China’s Long March 4C rocket launches two satellites

Long March 4C launch

China today launched two experimental technology satellites, using its Long March 4C rocket from an interior spaceport.

The launch pictures, as captured on the right, show what appear to be panels falling off the rocket as it lifts off. Note how some of these falling panels are red, while the Chinese flag at the top of the rocket appears to be partly broken off in the later picture. The fairing and shell of the upper stage in the second picture also appear changed.

The Chinese state-run press claims the satellites reached orbit as planned, but these pictures suggest otherwise. If part of the fairing and outside of the upper stage fell off, there is a good chance the payload was damaged during max-q, the period soon after launch when rockets undergo the greatest stress in the Earth’s thicker atmosphere.

UPDATE from stringer Jay: Video of the launch. The panels continue to drop off for a considerable time.

Assuming this launch was a success, however, the 2022 launch race continues to heat up, with China vying to beat SpaceX after trailing the American company for most of the year.

58 China
56 SpaceX
21 Russia
9 Rocket Lab
8 ULA

The U.S. still leads China 80 to 58 in the national rankings, but trails the entire world combined 88 to 80.

China’s Long March 4C rocket launches military satellite

China today successfully used its Long March 4C rocket to place a military Earth observation satellite into orbit.

Launched from an interior spaceport, the rocket’s lower stages thus crashed uncontrolled in China.

The leaders in the 2022 launch race:

39 SpaceX
34 China
11 Russia
6 Rocket Lab
5 ULA

American private enterprise still leads China 54 to 34 in the national rankings, and the entire globe 54 to 52.

China and Rocket Lab complete successful launches

Two launches this morning herald the upcoming busy launch schedule for the last few days of June.

First China launched from its Jiuquan interior spaceport an Earth observation satellite using its Long March 4C rocket. As is usual with China, the first stage crashed on land, though no details have been provided.

Next, Rocket Lab used its Electron rocket to send NASA’s CAPSTONE cubesat lunar probe on its way to the Moon. More information here.

CAPSTONE is currently in low-Earth orbit, and it will take the spacecraft about four months to reach its targeted lunar orbit.

…CAPSTONE is attached to Rocket Lab’s Lunar Photon, an interplanetary third stage that will send CAPSTONE on its way to deep space. Shortly after launch, Lunar Photon separated from Electron’s second stage. Over the next six days, Photon’s engine will periodically ignite to accelerate it beyond low-Earth orbit, where Photon will release the CubeSat on a ballistic lunar transfer trajectory to the Moon. CAPSTONE will then use its own propulsion and the Sun’s gravity to navigate the rest of the way to the Moon. The gravity-driven track will dramatically reduce the amount of fuel the CubeSat needs to get to the Moon.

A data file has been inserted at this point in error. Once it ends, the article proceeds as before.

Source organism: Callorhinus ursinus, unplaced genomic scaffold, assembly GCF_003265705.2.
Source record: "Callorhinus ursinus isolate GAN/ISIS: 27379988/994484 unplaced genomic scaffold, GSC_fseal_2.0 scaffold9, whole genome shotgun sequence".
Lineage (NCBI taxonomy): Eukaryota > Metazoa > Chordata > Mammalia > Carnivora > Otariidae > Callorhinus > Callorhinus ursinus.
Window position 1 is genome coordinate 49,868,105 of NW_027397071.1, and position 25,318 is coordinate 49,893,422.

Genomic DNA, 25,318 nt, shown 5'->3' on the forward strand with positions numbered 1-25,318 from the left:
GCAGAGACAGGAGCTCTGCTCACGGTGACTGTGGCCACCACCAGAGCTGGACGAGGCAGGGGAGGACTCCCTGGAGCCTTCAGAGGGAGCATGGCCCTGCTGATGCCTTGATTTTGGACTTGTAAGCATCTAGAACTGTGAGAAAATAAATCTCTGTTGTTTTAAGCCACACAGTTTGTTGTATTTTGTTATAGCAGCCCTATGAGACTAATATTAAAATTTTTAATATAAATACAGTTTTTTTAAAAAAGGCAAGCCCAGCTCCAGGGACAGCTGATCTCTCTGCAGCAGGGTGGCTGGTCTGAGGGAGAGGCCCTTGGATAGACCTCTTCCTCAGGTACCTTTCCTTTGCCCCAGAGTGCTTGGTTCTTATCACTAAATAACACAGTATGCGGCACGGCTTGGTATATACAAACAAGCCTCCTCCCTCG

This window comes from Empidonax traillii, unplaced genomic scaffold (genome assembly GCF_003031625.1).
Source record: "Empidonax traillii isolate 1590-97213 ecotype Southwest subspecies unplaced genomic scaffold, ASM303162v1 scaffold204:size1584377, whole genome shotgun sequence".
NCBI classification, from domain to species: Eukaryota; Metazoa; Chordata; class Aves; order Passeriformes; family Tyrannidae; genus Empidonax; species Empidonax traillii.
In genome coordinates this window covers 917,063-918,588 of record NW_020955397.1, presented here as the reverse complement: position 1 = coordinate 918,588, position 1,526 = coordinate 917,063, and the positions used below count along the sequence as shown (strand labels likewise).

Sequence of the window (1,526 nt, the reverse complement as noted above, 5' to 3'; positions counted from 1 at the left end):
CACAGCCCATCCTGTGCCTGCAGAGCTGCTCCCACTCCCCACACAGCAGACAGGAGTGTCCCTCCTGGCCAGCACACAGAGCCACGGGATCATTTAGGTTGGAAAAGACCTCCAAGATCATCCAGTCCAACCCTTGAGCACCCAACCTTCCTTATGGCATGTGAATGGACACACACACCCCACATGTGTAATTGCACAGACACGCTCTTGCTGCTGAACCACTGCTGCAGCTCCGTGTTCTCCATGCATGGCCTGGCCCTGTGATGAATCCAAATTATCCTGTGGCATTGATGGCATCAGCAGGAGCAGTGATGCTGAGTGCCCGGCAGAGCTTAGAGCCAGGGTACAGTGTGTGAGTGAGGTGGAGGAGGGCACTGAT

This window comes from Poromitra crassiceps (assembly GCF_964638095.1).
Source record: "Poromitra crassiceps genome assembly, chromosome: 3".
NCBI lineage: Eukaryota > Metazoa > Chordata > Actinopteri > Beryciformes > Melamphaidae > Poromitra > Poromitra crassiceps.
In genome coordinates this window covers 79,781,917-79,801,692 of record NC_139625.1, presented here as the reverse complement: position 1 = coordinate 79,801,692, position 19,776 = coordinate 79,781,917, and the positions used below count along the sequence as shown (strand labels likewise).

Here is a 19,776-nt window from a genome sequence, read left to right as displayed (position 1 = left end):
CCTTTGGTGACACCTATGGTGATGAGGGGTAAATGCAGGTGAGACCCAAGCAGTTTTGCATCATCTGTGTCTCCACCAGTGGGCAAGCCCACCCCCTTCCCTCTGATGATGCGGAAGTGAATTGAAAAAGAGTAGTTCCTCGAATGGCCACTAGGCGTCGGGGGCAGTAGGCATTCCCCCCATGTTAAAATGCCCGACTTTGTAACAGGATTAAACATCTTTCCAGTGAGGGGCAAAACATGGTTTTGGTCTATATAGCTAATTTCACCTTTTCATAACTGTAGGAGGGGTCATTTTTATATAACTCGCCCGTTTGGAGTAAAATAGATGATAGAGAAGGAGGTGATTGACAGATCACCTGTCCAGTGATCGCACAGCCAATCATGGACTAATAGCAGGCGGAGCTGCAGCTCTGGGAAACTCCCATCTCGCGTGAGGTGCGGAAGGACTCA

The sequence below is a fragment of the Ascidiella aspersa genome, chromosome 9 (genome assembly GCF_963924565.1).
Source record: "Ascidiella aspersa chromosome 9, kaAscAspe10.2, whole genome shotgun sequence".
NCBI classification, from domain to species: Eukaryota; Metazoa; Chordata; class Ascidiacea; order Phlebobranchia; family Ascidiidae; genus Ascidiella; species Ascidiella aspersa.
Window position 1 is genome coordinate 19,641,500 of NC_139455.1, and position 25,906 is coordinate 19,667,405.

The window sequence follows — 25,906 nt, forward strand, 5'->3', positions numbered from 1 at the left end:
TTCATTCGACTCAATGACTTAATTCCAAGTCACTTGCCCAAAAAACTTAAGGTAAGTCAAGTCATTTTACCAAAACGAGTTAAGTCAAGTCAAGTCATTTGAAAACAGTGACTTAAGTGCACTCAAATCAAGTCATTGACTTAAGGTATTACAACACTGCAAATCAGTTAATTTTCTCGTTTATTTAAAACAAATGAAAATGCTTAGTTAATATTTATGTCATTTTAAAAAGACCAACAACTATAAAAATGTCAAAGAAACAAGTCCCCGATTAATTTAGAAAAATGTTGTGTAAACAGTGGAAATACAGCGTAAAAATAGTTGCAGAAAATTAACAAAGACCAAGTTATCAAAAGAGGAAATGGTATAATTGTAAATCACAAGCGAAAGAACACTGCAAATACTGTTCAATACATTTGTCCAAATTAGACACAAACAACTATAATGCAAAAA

Once at the Moon, the spacecraft will enter a polar orbit varying from 1000 to 43,500 miles from the surface, with its prime mission to test operations in that lunar orbit.

Not only did NASA hire a private company, Rocket Lab, to launch it, the agency also hired a private company, Terran Orbital, to build it.

The leaders in the 2022 launch race:

26 SpaceX
21 China
8 Russia
4 Rocket Lab

American private enterprise still leads China 36 to 21 in the national rankings, and the entire world combined 36 to 34.

For the rest of June, the American companies SpaceX, Virgin Orbit, and ULA all have planned launches, as well as India. If all succeed, that would put the total launches in the first half of ’22 at 74, a pace that would almost reach 150 launches by the end of the year, smashing the annual record set last year. The U.S.’s pace in turn is likely to exceed the number of launches it completed in all of ’22 in July, with the possibility it could complete 75-80 launches by the end of the year, exceeding the U.S. annual record of 70 set in 1966.

Astronauts return from Chinese station; China launches satellite

Late yesterday China’s Shenzhou descent capsule successfully brought home three astronauts from its Tiangong-3 space station after spending six months in space.return from Chinese station.

During their stay they completed two spacewalks and prepared the station for the arrival of two more large modules in the next six months.

China yesterday also used its Long March 4C rocket to launch a new radar satellite designed to observe the Earth’s atmosphere.

The leaders in the 2022 launch race:

13 SpaceX
11 China
5 Russia
2 ULA
2 Rocket Lab

The U.S. still leads China 20 to 11 in the national rankings. Note that at this moment the U.S. total is more than all other nations combined (19).

China and Russia successfully launch satellites

Both China and Russia today successfully places satellites into orbit.

China used its Long March 4C rocket to place an Earth observation radar satellite into orbit. Russia in turn used its Soyuz-2 rocket to launch a military surveillance satellite. As both launched from interior spaceports, both dumped first stages and boosters on their respective countries.

The leaders in the 2022 launch race:

12 SpaceX
9 China
5 Russia
2 ULA
2 Rocket Lab

The U.S. still leads China 19 to 9 in the national rankings.

China launches military reconnaissance satellite

China today successfully launched its second Yaogon military reconnaissance satellite, using its Long March 4C rocket.

The leaders in the 2022 launch race:

10 SpaceX
6 China
2 ULA
2 Russia

The U.S. lead over China in the national rankings is now 16 to 6. Note too that tomorrow Russia is scheduled to launch another crew to ISS, using its Soyuz-2 rocket, while SpaceX plans another Starlink launch.

China successfully launched rockets twice today

China successfully launched two rockets this morning, one a Long March-4C carrying an Earth observation satellite and the second a Long March-8, carrying 22 smallsats.

The Long March-8 is one of China’s next generation rockets, meant to launch from its coastal spaceport and use less toxic fuels. Also, according to the state-run press article, its manufacture process is aimed at allowing for a launch rate of once per week.

The leaders in the 2022 launch race:

8 SpaceX
4 China
2 Russia

The U.S. leads China 11 to 4 in the national rankings.

China’s Long March 4C rocket launches Earth observation satellite